Recent studies have suggested that intestinal bacteria imbalance has a role in disorders such as Alzheimer’s disease (AD) and traumatic brain injury. Having an increased understanding of the gut–brain connection via the immune system may help in developing new treatments for neurodegenerative diseases.
At SfN Neuroscience 2019 (19–23 October, Chicago, IL, USA), the abstracts of four studies investigating the impact of gut–brain communication on brain health in mice were presented.
“These are important contributions to our understanding of the complex relationship between the gut and the brain,” commented press conference moderator, Jane A Foster (McMaster University, Ontario, Canada).
Gut microbiome changes induced by antibiotic treatment may reduce amyloid-β (Aβ) plaques in mice and alter microglia
Researchers from the University of Chicago Medicine (IL, USA) have discovered a potential relationship between changes in the microbiome and AD pathology.
Using two transgenic mouse models of Aβ amyloidosis, the team of researchers established a strong association between the gut microbiome and cerebral Aβ plaque pathology as well as plaque-localized gliosis.
The team performed fecal microbiota transplantation in male mice that had received long-term treatment of antibiotics. Furthermore, they performed fecal transfer from male to female mice to investigate for any sex-specific differences.
Changes in the mice’s microbiome caused by antibiotic treatment reduced Aβ pathology and altered microglia characteristics in males, however, there was no change in females. Reversing the antibiotic’s effect in males reversed their symptoms.
The findings suggest that the gut microbiome influences microglia, neuroinflammation and Alzheimer’s pathology in a sex-specific manner.
Abstract: Dodiya HB, Kuntz T, Shaik SM et al. Sex-specific effects of microbiome perturbations on cerebral abeta amyloidosis and microglia phenotypes in an Alzheimer’s transgenic mouse model. Presented at: SfN Neuroscience, Chicago, IL, USA, 19–23 October 2019.
A health-promoting probiotic could improve intestinal imbalances in mice with AD
Currently, the impact of gut microbe metabolites, such as short-chain fatty acids (SCFAs), on brain health is unknown. Therefore, a team of researchers investigated the role of SCFAs in gut–brain communication
Using a mouse model with AD the researchers administered health-promoting probiotics to investigate the effect of changes of gut bacteria on the brain. In mice who received the probiotic treatment the team observed an increase in neuronal activity and bacterial byproducts.
After they analyzed SCFAs in serum and brains of the mice, the researchers discovered significantly higher hippocampal levels of SFCAs in mice that received probiotic treatment.
The findings from this study suggest that that a bacterial imbalance exists in AD and correlates with changes in SFCAs in the brain.
Abstract: Kaur H, Golovko MY, Darland DC, Combs CK. Effects of probiotic supplementation on serum and brain short chain fatty acids in the AppNL-G-F mouse model of Alzheimer’s disease. Presented at: SfN Neuroscience, Chicago, IL, USA, 19–23 October 2019.
Could a probiotic treatment be used as a novel therapy for traumatic brain injury?
Abnormalities in bowel function are common among patients with traumatic brain injuries (TBIs), therefore, gut dysfunction and dysbiosis have been suggested to play a role in the development of TBI pathology.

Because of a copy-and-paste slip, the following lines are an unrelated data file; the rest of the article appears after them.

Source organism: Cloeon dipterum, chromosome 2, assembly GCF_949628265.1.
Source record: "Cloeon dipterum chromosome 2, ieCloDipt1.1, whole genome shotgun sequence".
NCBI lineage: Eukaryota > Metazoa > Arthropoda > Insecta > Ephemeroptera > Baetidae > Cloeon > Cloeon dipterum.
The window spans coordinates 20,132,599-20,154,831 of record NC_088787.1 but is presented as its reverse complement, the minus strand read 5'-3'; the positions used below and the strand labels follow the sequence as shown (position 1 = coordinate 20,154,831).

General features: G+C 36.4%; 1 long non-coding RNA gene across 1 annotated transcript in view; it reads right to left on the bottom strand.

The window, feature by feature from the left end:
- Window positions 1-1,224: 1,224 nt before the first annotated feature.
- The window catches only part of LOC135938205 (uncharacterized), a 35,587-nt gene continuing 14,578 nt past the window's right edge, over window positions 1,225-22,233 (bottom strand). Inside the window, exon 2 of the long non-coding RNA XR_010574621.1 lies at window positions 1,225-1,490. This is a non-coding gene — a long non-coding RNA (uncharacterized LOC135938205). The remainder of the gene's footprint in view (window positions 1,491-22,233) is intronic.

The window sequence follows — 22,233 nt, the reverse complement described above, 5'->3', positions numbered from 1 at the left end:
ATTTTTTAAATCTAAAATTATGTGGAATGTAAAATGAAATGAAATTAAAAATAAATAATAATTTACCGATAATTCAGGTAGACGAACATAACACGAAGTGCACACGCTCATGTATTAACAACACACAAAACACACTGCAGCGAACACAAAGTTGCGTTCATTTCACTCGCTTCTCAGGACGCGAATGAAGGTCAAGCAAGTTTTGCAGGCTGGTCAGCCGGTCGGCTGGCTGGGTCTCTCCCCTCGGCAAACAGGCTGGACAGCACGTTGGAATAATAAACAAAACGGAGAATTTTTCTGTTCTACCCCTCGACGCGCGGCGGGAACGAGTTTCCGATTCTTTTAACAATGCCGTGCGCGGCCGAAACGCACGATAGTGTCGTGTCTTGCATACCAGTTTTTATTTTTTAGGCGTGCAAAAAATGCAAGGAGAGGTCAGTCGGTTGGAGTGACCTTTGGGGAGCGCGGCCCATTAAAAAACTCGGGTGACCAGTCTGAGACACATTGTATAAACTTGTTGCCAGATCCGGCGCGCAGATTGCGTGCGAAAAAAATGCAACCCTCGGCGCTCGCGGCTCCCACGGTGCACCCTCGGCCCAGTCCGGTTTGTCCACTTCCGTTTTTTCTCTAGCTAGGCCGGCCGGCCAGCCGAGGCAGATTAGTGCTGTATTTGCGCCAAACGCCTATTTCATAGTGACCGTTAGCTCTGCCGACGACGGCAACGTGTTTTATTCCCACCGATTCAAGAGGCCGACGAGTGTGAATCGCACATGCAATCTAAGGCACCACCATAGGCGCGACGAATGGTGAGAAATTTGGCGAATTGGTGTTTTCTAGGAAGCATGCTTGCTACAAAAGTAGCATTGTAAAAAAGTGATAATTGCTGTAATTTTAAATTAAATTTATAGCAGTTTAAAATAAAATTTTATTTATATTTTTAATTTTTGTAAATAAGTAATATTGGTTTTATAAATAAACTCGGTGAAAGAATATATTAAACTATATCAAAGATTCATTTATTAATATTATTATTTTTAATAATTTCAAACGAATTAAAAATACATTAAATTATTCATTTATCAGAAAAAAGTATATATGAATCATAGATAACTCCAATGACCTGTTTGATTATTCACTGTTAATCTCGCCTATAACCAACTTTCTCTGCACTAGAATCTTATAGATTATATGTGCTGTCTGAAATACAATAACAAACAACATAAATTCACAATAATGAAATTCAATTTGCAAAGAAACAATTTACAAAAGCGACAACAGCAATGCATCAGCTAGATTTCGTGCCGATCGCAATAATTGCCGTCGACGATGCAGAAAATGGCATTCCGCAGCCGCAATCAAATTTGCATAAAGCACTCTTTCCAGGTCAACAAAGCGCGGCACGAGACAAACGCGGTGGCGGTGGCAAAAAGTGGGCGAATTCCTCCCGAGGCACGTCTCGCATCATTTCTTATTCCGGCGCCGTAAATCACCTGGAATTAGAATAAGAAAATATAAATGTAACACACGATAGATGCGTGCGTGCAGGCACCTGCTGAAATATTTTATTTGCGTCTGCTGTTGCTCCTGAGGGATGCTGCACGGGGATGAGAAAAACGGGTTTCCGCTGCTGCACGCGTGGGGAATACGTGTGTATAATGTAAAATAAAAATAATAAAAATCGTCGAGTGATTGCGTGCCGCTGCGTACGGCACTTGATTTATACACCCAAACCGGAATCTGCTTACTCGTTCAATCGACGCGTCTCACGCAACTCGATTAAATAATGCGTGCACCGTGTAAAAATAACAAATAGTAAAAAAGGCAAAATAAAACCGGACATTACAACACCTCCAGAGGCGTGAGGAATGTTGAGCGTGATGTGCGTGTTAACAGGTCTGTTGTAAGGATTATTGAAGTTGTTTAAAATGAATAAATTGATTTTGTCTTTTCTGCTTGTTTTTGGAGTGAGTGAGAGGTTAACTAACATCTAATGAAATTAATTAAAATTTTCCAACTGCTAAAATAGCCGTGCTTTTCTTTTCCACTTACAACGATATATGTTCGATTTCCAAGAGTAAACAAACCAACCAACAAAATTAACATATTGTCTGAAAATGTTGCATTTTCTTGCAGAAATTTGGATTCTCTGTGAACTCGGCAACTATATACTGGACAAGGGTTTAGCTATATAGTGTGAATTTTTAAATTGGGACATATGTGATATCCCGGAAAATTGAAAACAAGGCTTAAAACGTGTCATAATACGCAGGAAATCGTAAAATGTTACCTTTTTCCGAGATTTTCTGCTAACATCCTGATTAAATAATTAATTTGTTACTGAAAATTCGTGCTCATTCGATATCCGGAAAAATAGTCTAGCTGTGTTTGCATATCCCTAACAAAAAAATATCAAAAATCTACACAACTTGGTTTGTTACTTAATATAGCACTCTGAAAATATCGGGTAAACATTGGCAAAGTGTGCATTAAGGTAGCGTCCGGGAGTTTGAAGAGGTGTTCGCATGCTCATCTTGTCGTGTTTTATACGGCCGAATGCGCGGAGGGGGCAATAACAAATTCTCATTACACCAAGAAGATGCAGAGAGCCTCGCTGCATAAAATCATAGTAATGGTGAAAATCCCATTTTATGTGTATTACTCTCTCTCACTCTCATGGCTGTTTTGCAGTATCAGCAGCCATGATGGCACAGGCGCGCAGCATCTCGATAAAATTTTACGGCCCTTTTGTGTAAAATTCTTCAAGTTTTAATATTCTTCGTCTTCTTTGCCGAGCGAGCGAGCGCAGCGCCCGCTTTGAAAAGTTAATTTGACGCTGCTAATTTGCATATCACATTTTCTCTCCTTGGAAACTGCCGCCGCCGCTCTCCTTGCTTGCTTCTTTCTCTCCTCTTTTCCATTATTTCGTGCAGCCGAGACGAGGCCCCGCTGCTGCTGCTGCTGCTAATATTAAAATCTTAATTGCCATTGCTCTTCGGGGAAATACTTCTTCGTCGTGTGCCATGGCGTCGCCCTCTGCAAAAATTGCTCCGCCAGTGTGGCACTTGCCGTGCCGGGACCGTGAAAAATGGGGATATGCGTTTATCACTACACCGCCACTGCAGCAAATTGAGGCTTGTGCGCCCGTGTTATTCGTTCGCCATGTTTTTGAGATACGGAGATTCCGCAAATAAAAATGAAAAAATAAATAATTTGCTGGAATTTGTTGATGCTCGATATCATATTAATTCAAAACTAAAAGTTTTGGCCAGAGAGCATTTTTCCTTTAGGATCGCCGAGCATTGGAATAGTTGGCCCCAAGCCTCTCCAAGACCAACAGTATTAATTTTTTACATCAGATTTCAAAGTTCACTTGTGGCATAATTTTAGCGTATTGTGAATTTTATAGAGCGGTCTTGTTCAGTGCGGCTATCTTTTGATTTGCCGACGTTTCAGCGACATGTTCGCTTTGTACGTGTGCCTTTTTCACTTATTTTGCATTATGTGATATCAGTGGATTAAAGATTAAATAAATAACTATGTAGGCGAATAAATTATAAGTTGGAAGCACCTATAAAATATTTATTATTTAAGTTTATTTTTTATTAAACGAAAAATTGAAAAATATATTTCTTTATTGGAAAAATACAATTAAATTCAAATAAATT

Using mouse models with TBI, the team of researchers investigated the ability of probiotic treatment to protect brain function. They discovered that the mice who received the treatment no longer exhibited memory deficits and had a significantly higher diverse gut microbiome compared with mice without the treatment.
The findings from this study suggest that gut dysbiosis contributes to TBI pathogenesis and holds potential of being a novel therapeutic target for treating brain injury.
Abstract: Amaral WZ, Ying LZ, Gomez-Pinilla F. Probiotic therapeutics prevent neurological and cognitive deficits in traumatic brain injury in mice. Presented at: SfN Neuroscience, Chicago, IL, USA, 19–23 October 2019.
Diet-induced obesity in mice may alter immune signaling, triggering changes in blood–brain barrier permeability
TNF – a cytokine that is elevated in AD patients – regulates the permeability and inflammation of both the gut barrier and blood–brain barrier. A team of researchers hypothesized that soluble TNF is a key contributor to AD pathology and metabolic dysfunction.
The team fed AD mouse models a high-fat diet to examine whether diet-induced obesity alters the immune cell population. After 4 weeks of diet, the researchers selectively inhibited soluble TNF signaling using XPro1595 – a blood–brain barrier permanent peptide.
The findings demonstrated that inhibiting soluble TNF enhanced diet-induced increase in Aβ and T cells in their brain, suggesting that diet impacts immune cell population via soluble TNF and may enhance neuroinflammation and neurodegeneration in AD.
Abstract: Tansey MGT, Macpherson KP, Eidson LN et al. Soluble TNF mediates obesogenic diet-induced alterations in peripheral and brain immunophenotype in a mouse model of Alzheimer’s disease. Presented at: SfN Neuroscience, Chicago, IL, USA, 19–23 October 2019.
Source: Society for Neuroscience. Using the gut–brain connection to impact brain health and disease. Press release: www.sfn.org/Meetings/Neuroscience-2019
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